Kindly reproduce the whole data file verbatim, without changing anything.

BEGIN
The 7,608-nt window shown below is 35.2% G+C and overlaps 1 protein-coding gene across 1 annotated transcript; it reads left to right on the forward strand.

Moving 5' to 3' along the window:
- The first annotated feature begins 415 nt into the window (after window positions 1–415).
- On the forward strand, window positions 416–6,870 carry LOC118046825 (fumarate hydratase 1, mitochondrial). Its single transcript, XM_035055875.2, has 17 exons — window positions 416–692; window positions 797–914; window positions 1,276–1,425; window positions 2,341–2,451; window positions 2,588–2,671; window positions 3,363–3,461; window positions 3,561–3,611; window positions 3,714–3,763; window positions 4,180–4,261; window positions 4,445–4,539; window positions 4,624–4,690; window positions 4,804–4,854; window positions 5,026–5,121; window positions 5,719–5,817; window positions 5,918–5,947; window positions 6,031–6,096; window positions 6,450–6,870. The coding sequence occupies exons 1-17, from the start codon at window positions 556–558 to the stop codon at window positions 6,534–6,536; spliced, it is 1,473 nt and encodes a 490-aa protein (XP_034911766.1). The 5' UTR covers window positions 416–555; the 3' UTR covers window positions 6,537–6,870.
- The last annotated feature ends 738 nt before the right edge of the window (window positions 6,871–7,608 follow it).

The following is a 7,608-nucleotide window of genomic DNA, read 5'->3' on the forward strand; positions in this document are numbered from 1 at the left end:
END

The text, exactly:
The 7,608-nt window shown below is 35.2% G+C and overlaps 1 protein-coding gene across 1 annotated transcript; it reads left to right on the forward strand.

Moving 5' to 3' along the window:
- The first annotated feature begins 415 nt into the window (after window positions 1–415).
- On the forward strand, window positions 416–6,870 carry LOC118046825 (fumarate hydratase 1, mitochondrial). Its single transcript, XM_035055875.2, has 17 exons — window positions 416–692; window positions 797–914; window positions 1,276–1,425; window positions 2,341–2,451; window positions 2,588–2,671; window positions 3,363–3,461; window positions 3,561–3,611; window positions 3,714–3,763; window positions 4,180–4,261; window positions 4,445–4,539; window positions 4,624–4,690; window positions 4,804–4,854; window positions 5,026–5,121; window positions 5,719–5,817; window positions 5,918–5,947; window positions 6,031–6,096; window positions 6,450–6,870. The coding sequence occupies exons 1-17, from the start codon at window positions 556–558 to the stop codon at window positions 6,534–6,536; spliced, it is 1,473 nt and encodes a 490-aa protein (XP_034911766.1). The 5' UTR covers window positions 416–555; the 3' UTR covers window positions 6,537–6,870.
- The last annotated feature ends 738 nt before the right edge of the window (window positions 6,871–7,608 follow it).

The following is a 7,608-nucleotide window of genomic DNA, read 5'->3' on the forward strand; positions in this document are numbered from 1 at the left end: